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"Speeches"

Speech in Jackson, Mississippi

Wednesday, March 20, 1968
Jackson, MS, Mississippi (MS), Washington, D.C., Greenwood, MS, Memphis, TN, Alabama (AL), Georgia (GA), New Hampshire (NH), Birmingham, AL, Selma, AL, Montgomery, AL, Atlanta, GA, California (CA), Tennessee (TN)

Dr. King addresses supporters in Jackson, Mississippi during his statewide tour for the 1968 Poor People's Campaign. He speaks of his excitement about the number of blacks in Mississippi that participated in the last congressional election. He emphasizes that the Poor People's Campaign cannot be successful without a strong coalition of organizations that see the need to combat poverty. King would be assassinated in Memphis two weeks after making this speech.

Methodist Church Statement on Vietnam Conflict

VIETNAM, UNITED STATES OF AMERICA, CHINA, Washington, D.C.

The Board of Christian Social Concerns of the Methodist Church releases a statement regarding the conflict in Vietnam and possible outcomes and solutions. The board urges steps leading to a withdrawal of US forces from Vietnam.

Statement From MLK In Response To Article Alleging Communist Ties

Thursday, July 25, 1963
Atlanta, GA, New York (NY)

This press release issued by the Southern Christian Leadership Conference features a Statement by Dr. King responding to allegations that he and the SCLC has communist ties. Dr. King argues that the SCLC is grounded in the Christian non-violent movement with the intent of reform, wherease communism leads to violent revolution.

An Analysis of the Ethical Demands of Integration

Thursday, December 27, 1962
Nashville, TN, Tennessee (TN), UNITED STATES OF AMERICA, Atlanta, GA, Georgia (GA), Florida (FL), Washington, D.C.

Dr. King argues that desegregation is only the first step towards the ultimate goal of complete racial equality. He explains that nonviolence, driven by the power of love, is crucial to create true integration.

Statement Before the National Democratic Platform and Resolutions Committee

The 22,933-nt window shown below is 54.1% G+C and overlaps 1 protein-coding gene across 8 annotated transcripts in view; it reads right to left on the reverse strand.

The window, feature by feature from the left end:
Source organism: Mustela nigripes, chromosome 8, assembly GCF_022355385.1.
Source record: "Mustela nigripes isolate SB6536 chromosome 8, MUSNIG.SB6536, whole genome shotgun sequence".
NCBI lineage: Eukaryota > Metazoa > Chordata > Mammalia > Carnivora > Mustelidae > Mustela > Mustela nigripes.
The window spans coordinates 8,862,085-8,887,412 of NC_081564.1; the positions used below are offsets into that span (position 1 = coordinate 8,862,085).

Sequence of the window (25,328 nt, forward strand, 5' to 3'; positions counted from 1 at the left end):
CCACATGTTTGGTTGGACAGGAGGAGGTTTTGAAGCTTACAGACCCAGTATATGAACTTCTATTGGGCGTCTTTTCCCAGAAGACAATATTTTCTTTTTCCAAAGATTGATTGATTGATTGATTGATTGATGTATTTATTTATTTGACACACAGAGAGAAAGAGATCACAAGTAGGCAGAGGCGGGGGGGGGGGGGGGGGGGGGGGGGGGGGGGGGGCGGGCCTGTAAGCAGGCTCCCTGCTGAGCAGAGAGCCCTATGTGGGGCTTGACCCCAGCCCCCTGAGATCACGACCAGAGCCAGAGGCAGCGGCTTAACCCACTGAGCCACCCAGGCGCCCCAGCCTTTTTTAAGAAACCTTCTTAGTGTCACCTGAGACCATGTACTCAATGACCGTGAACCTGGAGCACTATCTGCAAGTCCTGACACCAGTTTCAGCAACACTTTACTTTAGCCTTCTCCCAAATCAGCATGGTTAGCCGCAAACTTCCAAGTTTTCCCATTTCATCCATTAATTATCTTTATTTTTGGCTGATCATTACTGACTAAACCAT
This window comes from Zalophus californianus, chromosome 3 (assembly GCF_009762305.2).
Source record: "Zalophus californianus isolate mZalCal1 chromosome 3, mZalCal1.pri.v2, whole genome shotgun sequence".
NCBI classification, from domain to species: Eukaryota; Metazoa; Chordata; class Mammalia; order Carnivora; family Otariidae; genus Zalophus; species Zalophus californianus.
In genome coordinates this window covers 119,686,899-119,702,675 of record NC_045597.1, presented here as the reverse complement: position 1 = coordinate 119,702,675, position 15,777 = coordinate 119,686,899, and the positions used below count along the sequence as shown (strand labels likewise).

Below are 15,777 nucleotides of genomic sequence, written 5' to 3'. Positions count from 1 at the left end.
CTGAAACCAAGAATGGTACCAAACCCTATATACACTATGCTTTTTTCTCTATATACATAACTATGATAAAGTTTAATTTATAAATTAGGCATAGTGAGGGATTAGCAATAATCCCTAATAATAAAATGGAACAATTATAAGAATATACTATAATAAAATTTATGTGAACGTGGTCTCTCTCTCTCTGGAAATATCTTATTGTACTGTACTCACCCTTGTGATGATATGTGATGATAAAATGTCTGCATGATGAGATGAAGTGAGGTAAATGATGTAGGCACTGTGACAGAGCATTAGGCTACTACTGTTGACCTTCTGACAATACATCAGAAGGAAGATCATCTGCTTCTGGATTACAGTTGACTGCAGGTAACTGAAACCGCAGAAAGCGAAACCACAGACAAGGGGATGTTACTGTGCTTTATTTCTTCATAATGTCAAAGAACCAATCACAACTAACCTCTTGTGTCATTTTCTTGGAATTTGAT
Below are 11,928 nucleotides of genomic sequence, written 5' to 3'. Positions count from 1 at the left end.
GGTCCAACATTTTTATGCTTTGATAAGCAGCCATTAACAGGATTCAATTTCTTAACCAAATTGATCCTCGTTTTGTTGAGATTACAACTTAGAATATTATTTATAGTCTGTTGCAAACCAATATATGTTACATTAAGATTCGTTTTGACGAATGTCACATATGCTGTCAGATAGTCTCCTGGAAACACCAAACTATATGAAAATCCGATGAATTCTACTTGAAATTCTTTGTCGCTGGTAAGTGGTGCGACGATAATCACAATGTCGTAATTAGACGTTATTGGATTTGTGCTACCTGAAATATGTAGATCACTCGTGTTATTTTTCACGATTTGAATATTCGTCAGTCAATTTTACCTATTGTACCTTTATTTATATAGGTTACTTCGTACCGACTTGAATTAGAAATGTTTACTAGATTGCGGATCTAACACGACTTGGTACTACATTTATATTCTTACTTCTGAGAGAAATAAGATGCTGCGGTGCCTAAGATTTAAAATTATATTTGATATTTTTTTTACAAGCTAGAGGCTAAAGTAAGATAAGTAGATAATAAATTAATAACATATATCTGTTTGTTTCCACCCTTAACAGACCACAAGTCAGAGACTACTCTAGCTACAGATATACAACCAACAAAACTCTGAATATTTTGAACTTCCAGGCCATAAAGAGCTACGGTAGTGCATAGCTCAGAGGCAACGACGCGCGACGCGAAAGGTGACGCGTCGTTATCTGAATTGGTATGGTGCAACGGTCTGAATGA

Saturday, August 11, 1956
Alabama (AL), Montgomery, AL

Dr. King addresses the National Democratic Platform and Resolutions Committee on the issues of civil rights, segregation, and voters registration. He urges the party to join the crusade for social justice and equality for all.

MLK on the New York Riots

Monday, July 27, 1964
New York (NY), Mississippi (MS), UNITED STATES OF AMERICA

Dr. King discusses the recent riots that occurred in New York. While some people would like to place the blame on violent blacks, King asserts that one should examine the real issues behind the violence and riots. King states that many blacks feel they will never gain equality in housing, employment, or education, which is why they react violently.

Statement Regarding Chicago Movement

Friday, December 2, 1966
Chicago, IL, Alabama (AL), Georgia (GA), Mississippi (MS)

Dr. King speaks about the Chicago Freedom Movement that is mobilizing to "launch an intensive voter registration" campaign in Negro communities. Dr. King states, "the ultimate goal of this drive is to add substantially to the voter registration and motivate the entire Negro community to participate in the political process."

SCLC Press Release About Telegram to Robert Kennedy

Washington, D.C., Mississippi (MS), Greenwood, MS

The SCLC issues a press release, which discloses the text of telegram from Dr. King to Attorney General Robert F. Kennedy.

Sunday with Martin Luther King, Jr. Radio Sermon on WAAF-AM Chicago, IL

Sunday, April 10, 1966
Chicago, IL, EGYPT, ISRAEL

This copy of Dr. King's segment on WAAF-AM radio, entitled "Sunday with Martin Luther King," explains the plight of the "Negro" in the South as similar to the oppression experienced by the Israelites in the book of Exodus.

MLK Statement at Pacem In Terris II Convocation

Monday, May 29, 1967
Geneva, Switzerland, VIETNAM, THAILAND